Saturday, April 30, 2011

Bad Novels: Envoi


Well, thank goodness that's over!
Writing and thinking about these “really, really bad” books has got me thinking about if, why, and when we should read books, even bad ones.
When I think of the purpose of reading books, I generally think of education or recreation. You get an education from reading non-fiction and the very best novels; novels that make you think. Then there is recreation, which is different to amusement: the former means to re-create and the latter means no mind. Recreation is building up and edifying at the same time as well as resting and relaxing, but amusement is brainless; “all the discernment of a vaccuum-cleaner” as Douglas Wilson put it once. 

 
We're finite creatures. We can't always be busy; we can't always be working hard. That's why we have sleep and the day of rest, and even beyond that there is the idea of the year of jubilee, the holy day and the rejoicing tithe. Seasons of rest and refreshment—taken at times during our lives, whether it's an hour with a good novel before turning in at night or a month at the sea-side after fighting the good fight without rest for a few years—are good and proper. Likewise, we can't always be reading St Augustine. We're told to enjoy God as well as to glorify Him, and that can be done as well—perhaps better!--between the pages of a good story as it can be in work.
A lot of the novels I review on this site are not obviously shining examples of literature. Some are neither particularly good nor particularly bad; they seem to give no positive message, beyond narrating, for a while, the implausible adventures of their characters. I don't think such books are wrong, though it would be wrong to read nothing else. There is a wide difference between a book that tells a positive falsehood about the world and a book that fails to tell some revolutionary truth. Even a fluffy story like The Man in the Brown Suit, or Captain Blood, shows us something good and desirable in the virtues of perseverance, courage, and gumption. This is not news; it is not saving grace; it is not gospel; but it is the truth.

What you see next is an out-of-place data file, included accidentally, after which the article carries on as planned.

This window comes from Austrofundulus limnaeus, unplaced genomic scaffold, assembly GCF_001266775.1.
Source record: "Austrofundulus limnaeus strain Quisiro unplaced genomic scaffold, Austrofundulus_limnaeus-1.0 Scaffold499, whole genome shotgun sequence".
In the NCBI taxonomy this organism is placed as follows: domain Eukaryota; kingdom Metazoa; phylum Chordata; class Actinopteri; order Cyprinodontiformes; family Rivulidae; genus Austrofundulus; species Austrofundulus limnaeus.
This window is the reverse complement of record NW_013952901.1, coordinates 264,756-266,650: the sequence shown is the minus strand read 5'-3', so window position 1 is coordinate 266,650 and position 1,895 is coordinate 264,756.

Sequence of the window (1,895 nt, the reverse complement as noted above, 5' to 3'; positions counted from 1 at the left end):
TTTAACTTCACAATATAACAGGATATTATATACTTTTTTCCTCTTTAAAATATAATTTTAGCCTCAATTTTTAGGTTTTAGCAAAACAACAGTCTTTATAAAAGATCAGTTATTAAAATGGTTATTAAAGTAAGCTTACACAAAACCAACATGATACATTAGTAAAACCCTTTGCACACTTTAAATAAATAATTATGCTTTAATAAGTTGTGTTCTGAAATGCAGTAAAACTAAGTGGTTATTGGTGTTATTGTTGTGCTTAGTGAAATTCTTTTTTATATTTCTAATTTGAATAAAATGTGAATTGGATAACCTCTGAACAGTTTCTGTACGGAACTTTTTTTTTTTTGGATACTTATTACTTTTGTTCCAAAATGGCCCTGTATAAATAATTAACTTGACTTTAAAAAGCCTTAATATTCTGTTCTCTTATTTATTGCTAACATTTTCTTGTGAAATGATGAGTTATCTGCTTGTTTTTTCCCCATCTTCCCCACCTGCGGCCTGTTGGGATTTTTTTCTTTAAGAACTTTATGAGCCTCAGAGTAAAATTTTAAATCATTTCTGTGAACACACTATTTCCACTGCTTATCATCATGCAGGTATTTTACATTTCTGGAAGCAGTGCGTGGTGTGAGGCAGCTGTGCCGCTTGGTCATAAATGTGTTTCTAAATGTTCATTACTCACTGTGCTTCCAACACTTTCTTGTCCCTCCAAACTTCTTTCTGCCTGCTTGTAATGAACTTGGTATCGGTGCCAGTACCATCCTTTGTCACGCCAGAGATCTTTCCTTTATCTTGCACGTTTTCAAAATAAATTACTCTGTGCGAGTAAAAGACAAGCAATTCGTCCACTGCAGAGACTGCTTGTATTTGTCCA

A book becomes positively bad to read per se when it begins to lie, or to make one created thing a god. A book that despises matrimony is as bad as one that enthrones it. Such books should not be read for recreation.
However, they may be read for education. For example, if you asked me if I recommended the Orlando Furioso, I would ask why you wished to read it. If it was for the purposes of amusement or recreation, I wouldn't recommend it; I'd steer you in the direction of Bulfinch's precis. But if I knew you were a scholar of old stories, one who truly wishes to understand the times and thoughts of the writer and his influence on his culture, then by all means, you should read it. And because the Orlando Furioso was such a classic, I would urge you to read the whole thing.
This kind of educational reading—reading a bad book for discernment—is just as important as any other reading. But you should always keep in mind what Douglas Wilson said as he struggled through Twilight: Should Christians read this dreck for discernment? Yes, if necessary—but having gained discernment (around Chapter 5), they should then stop. Some books you can understand without having to read the whole story.
I haven't always followed my own rules. If I had, I wouldn't have been able to run this Feature Week. I think I can honestly say, however, that I don't read nearly as many bad books now as I used to—a heartening thought.

1 comment:

Radagast said...

There's a lot of dreck where the community has to delegate somebody to read it for discernment. You seem to have volunteered...

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